Typically, the lumens in lead body insulators receiving substantially straight, stranded wire conductors or coiled wire conductors are not otherwise filled with a filler or the like. However, the above-referenced '203 patent discloses coaxial lead bodies of the types disclosed above as well as a lead body incorporating multiple, coiled wire conductors arranged side-by-side within lumens of the lead body insulator. The lumens are also reinforced against crushing with a liquid polymer, e.g., Silastic® silicone rubber, silicone rubber adhesive or polyurethane, that solidifies in place. However, encasing the turns of the coiled wire conductors along the length of the lead body with such materials can stiffen the lead body unduly and may increase the likelihood of stress-related fracture at other points along the lead body.
To some extent, it has been recognized that the relative movement of lead conductors with respect to the surrounding wall of silicone rubber tube can abrade the conductors or tube, perhaps due to the abrasive action of silica of the silicone rubber compound, and cause the lead body to fail. In commonly assigned U.S. Pat. No. 5,796,044, coiled wire, single filar and multi-filar, conductors are disclosed that are sheathed loosely within a separate, coiled, insulating sheath allowing a gap or space to be present between the exterior surface of the coiled wire conductor and the adjacent interior surface of the insulating sheath. The insulating sheath is loosely fitted around the coiled wire conductor to avoid concentrating corrosion effects at the site of a defect, allowing any corrosion that may occur as a result of the defect to be spread over a larger wire surface. The coiled insulating sheath is preferably included within the lumen of a non-coiled outer insulating sheath.
It is suggested in U.S. Pat. No. 3,333,045 that the tube lumen be backfilled with a liquid silicone fluid or powdered ETFE to lubricate the surfaces of the lumens of silicone rubber tube receiving stranded, drawn-brazed stranded (DBS) wires, loosely coiled into coiled wire conductors. Incorporating such non-conductive lubricating or reinforcing materials within the conductor lumen of a lead body insulator may or may not reduce the possibility of lead conductor fracture through abrasion or crushing. The electrical connection between the distal electrode or sensor and the proximal lead connector element is interrupted if a fracture of the lead conductor does occur with or without the lubricating or reinforcing materials within the lead conductor lumen.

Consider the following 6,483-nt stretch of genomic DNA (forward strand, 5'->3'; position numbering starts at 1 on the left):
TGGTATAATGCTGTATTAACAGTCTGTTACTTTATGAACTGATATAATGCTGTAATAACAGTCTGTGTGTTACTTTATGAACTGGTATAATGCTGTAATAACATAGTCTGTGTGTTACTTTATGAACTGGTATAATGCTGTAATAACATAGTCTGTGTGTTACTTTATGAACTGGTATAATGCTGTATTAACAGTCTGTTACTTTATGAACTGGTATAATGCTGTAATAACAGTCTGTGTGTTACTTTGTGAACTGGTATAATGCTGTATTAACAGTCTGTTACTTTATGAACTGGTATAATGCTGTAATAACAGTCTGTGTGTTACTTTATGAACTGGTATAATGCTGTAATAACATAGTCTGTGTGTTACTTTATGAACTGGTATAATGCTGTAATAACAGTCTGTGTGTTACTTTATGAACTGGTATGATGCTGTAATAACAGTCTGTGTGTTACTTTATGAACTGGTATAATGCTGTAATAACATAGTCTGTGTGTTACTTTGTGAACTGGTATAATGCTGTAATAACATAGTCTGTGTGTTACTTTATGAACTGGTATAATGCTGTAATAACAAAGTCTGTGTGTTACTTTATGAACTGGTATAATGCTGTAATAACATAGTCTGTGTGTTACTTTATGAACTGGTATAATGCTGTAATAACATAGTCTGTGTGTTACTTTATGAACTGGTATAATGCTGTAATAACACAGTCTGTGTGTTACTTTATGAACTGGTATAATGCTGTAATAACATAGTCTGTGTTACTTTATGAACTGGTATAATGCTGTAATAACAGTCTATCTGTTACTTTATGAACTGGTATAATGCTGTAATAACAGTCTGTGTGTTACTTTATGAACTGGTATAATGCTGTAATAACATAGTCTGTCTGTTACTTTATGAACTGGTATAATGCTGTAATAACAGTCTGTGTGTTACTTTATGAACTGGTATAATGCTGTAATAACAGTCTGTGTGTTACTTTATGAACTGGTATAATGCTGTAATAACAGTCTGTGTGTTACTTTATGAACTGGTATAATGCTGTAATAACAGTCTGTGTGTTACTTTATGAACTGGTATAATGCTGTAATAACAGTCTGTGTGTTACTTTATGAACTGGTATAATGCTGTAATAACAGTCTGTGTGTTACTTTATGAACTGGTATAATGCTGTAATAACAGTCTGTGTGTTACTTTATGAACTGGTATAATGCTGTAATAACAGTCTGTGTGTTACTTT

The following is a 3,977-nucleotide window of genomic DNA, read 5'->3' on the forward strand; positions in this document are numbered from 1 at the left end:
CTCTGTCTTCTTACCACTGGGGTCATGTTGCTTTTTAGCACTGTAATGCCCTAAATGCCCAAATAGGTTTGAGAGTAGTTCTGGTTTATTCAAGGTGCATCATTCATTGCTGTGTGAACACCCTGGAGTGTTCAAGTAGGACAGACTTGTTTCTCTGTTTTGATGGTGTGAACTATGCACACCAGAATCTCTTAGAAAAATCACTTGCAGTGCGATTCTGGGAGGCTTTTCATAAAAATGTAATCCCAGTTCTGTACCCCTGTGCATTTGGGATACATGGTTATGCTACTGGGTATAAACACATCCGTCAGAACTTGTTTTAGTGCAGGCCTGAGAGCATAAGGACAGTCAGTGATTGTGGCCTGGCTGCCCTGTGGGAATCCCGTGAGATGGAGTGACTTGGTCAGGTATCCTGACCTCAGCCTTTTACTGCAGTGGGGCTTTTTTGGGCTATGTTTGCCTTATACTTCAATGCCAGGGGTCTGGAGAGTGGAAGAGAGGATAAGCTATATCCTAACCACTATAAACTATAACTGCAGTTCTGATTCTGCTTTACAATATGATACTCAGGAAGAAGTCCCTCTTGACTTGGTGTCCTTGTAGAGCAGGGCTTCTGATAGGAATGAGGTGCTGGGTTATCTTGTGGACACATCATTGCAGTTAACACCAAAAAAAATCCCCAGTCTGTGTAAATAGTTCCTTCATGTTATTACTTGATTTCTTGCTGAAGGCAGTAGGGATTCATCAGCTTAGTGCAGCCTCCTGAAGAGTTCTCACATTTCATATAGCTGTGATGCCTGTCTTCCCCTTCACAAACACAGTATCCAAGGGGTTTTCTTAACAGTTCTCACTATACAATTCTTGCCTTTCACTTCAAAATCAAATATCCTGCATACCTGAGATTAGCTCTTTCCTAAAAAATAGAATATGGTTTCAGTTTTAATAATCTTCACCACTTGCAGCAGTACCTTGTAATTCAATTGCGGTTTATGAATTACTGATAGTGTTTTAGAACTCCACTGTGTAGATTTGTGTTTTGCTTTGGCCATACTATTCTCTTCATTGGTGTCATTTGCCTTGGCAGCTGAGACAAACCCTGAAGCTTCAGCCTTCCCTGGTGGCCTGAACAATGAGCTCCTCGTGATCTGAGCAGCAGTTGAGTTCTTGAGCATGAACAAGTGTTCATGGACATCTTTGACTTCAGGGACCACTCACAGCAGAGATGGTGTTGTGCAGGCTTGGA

It has been proposed to include other materials or mechanisms to provide a form of redundancy with the coiled or straight stranded wire conductor to compensate for a complete fracture or the reduced conductivity attendant to a partial fracture of the conductor. In U.S. Pat. No. 4,033,355, the coiled wire conductor is tightly fitted within a conductive silicone rubber tube, e.g., silicone rubber compounded with conductive particles, e.g., carbon. The tight fitting is determined to be necessary to ensure that the wire coil turns make intimate contact with the conductive silicone rubber so that a section of conductive silicone rubber bridges any fractured ends of the wire conductor. An internal block of conductive silicone rubber surrounding a section of the coiled wire conductor within the lead connector assembly of the cardiac pacing lead disclosed in U.S. Pat. No. 3,924,639 is provided to make a temporary electrical connection with the lead conductor. The use of conductive silicone rubber as disclosed in the '355 patent raises the same issues of reduced lead body flexibility and abrasion possibly increasing the risk of fracture as the use of the tight fitting electrically insulating silicone rubber disclosed in the above-referenced '203 patent. While such silicone rubber materials can be made conductive by incorporating suspended conductive particles to a certain degree, but the conductivity does not match that of the lead conductor itself.
Endocardial leads that have an increased resistance to fracture and the capability of continued function after fracture of a lead conductor are disclosed in commonly assigned U.S. Pat. Nos. 6,018,683, 6,061,598, 6,119,042 and 6,285,910 and in the above-referenced '044 patent. The endocardial leads are provided with a monofilar or multi-filar coiled wire conductor that extends along the length of the lead body between a proximal electrical connector element and a distal electrode in a conventional manner. In addition, a stranded wire conductor extends loosely along the coiled wire conductor from a point along the lead body located proximal to the point of expected breakage of the coiled wire conductor to a point along the lead body located distal to the point of expected breakage. In certain embodiments, the proximal and distal ends of the stranded wire conductor are electrically and mechanically coupled to the coiled wire conductor, limiting the extensibility of the coiled wire conductor, rendering the coiled wire conductor less susceptible to axially applied tensile forces, and also providing for continued electrical connection between the connector element and the electrode in the event that the coiled wire conductor fractures intermediate the proximal and distal ends of the stranded wire conductor. In other embodiments, the stranded wire conductor is coupled only at its proximal or distal end to the coiled wire conductor or may simply be located in the same lumen as the coiled wire conductor without mechanical connection to the coiled conductor. Due to the confines of the lumen, the stranded and coiled wire conductors come into contact at numerous points along their respective lengths so that a mechanical connection is not necessary.